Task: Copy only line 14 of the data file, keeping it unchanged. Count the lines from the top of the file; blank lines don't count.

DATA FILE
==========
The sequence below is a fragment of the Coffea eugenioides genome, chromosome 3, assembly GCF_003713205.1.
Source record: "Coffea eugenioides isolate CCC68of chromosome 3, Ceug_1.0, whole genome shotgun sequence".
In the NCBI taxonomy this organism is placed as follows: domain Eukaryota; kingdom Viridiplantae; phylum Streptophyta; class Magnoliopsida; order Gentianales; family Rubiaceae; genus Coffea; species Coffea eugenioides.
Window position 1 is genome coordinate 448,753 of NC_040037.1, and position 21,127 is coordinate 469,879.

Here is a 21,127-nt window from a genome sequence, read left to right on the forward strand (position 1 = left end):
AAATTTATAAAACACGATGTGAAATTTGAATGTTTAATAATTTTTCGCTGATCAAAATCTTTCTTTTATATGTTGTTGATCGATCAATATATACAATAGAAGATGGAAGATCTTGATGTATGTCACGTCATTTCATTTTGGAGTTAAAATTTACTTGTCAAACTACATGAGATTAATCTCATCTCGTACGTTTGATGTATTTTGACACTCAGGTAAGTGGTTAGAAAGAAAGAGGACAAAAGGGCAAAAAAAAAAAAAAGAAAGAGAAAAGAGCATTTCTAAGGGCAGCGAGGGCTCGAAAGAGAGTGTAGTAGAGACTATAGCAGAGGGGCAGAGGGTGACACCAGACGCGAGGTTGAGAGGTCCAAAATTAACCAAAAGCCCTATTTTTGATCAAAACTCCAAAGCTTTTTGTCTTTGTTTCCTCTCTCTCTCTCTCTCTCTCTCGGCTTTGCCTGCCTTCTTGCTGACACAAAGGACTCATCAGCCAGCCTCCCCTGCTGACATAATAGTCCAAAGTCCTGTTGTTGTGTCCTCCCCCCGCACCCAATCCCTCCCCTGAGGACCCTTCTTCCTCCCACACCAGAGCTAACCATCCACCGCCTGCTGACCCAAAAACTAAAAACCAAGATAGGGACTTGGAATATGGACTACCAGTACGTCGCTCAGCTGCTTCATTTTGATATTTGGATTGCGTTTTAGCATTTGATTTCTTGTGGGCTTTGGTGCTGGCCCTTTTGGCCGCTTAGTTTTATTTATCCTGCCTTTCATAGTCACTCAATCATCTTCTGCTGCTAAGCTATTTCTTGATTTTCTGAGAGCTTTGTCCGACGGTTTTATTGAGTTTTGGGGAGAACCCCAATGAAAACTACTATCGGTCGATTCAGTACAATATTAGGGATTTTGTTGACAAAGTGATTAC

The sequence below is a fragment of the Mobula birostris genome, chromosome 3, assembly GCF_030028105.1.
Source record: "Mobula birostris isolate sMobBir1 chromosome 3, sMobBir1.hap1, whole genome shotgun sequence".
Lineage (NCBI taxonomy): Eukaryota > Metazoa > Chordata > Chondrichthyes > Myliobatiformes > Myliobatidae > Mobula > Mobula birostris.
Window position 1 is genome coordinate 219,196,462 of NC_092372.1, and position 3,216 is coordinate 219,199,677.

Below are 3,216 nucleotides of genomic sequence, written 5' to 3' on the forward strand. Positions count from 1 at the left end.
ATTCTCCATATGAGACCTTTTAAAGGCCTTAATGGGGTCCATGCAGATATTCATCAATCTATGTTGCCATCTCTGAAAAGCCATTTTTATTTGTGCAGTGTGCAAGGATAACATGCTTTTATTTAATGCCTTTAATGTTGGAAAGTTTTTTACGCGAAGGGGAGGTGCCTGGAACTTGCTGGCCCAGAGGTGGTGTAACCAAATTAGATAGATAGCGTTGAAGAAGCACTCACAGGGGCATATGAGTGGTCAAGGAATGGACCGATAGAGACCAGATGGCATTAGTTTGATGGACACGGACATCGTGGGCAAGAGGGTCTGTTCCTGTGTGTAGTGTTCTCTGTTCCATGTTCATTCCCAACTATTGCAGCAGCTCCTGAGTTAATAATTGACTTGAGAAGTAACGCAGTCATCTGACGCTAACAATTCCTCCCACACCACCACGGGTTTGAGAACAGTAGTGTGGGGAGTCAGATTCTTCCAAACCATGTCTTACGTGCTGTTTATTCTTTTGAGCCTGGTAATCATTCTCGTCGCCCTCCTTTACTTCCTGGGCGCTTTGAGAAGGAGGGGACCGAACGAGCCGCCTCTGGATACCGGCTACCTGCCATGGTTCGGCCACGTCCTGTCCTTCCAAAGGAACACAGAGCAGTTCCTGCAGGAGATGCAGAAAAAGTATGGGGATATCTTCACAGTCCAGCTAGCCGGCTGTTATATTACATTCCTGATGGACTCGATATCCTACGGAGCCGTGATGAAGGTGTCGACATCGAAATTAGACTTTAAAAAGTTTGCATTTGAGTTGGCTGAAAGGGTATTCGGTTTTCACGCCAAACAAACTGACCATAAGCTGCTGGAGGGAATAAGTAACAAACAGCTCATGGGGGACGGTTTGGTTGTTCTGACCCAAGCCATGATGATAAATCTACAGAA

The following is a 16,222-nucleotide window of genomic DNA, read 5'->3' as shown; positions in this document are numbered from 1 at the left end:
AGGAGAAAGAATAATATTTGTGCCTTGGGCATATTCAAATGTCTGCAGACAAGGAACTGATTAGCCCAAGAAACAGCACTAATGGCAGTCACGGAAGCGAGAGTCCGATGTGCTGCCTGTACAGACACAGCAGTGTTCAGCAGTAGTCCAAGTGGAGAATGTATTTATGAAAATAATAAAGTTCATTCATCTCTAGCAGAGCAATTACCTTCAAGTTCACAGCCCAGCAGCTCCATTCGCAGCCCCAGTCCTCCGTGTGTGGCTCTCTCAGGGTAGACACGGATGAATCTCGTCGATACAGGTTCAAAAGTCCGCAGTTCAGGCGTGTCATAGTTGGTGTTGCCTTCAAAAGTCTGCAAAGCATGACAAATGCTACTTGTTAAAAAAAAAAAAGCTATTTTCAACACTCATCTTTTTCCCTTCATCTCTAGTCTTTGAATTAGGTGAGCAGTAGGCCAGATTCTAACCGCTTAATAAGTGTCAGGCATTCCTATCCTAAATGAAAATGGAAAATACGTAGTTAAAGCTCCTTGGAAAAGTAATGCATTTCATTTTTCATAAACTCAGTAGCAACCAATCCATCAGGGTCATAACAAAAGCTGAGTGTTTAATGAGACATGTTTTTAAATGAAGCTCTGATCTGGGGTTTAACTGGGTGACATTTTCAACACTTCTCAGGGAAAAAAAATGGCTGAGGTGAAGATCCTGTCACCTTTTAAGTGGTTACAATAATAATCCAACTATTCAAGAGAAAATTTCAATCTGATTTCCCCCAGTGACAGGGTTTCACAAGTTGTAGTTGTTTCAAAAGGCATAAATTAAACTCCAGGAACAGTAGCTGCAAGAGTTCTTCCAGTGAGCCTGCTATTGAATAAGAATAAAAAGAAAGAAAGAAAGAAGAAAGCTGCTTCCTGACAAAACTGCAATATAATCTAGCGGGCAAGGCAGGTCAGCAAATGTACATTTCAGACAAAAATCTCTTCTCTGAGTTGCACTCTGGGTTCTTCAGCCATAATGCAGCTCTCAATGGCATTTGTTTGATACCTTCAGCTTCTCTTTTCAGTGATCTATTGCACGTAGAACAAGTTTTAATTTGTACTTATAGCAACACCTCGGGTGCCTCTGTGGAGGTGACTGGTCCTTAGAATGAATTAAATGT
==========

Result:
AGGAGAAAGAATAATATTTGTGCCTTGGGCATATTCAAATGTCTGCAGACAAGGAACTGATTAGCCCAAGAAACAGCACTAATGGCAGTCACGGAAGCGAGAGTCCGATGTGCTGCCTGTACAGACACAGCAGTGTTCAGCAGTAGTCCAAGTGGAGAATGTATTTATGAAAATAATAAAGTTCATTCATCTCTAGCAGAGCAATTACCTTCAAGTTCACAGCCCAGCAGCTCCATTCGCAGCCCCAGTCCTCCGTGTGTGGCTCTCTCAGGGTAGACACGGATGAATCTCGTCGATACAGGTTCAAAAGTCCGCAGTTCAGGCGTGTCATAGTTGGTGTTGCCTTCAAAAGTCTGCAAAGCATGACAAATGCTACTTGTTAAAAAAAAAAAAGCTATTTTCAACACTCATCTTTTTCCCTTCATCTCTAGTCTTTGAATTAGGTGAGCAGTAGGCCAGATTCTAACCGCTTAATAAGTGTCAGGCATTCCTATCCTAAATGAAAATGGAAAATACGTAGTTAAAGCTCCTTGGAAAAGTAATGCATTTCATTTTTCATAAACTCAGTAGCAACCAATCCATCAGGGTCATAACAAAAGCTGAGTGTTTAATGAGACATGTTTTTAAATGAAGCTCTGATCTGGGGTTTAACTGGGTGACATTTTCAACACTTCTCAGGGAAAAAAAATGGCTGAGGTGAAGATCCTGTCACCTTTTAAGTGGTTACAATAATAATCCAACTATTCAAGAGAAAATTTCAATCTGATTTCCCCCAGTGACAGGGTTTCACAAGTTGTAGTTGTTTCAAAAGGCATAAATTAAACTCCAGGAACAGTAGCTGCAAGAGTTCTTCCAGTGAGCCTGCTATTGAATAAGAATAAAAAGAAAGAAAGAAAGAAGAAAGCTGCTTCCTGACAAAACTGCAATATAATCTAGCGGGCAAGGCAGGTCAGCAAATGTACATTTCAGACAAAAATCTCTTCTCTGAGTTGCACTCTGGGTTCTTCAGCCATAATGCAGCTCTCAATGGCATTTGTTTGATACCTTCAGCTTCTCTTTTCAGTGATCTATTGCACGTAGAACAAGTTTTAATTTGTACTTATAGCAACACCTCGGGTGCCTCTGTGGAGGTGACTGGTCCTTAGAATGAATTAAATGT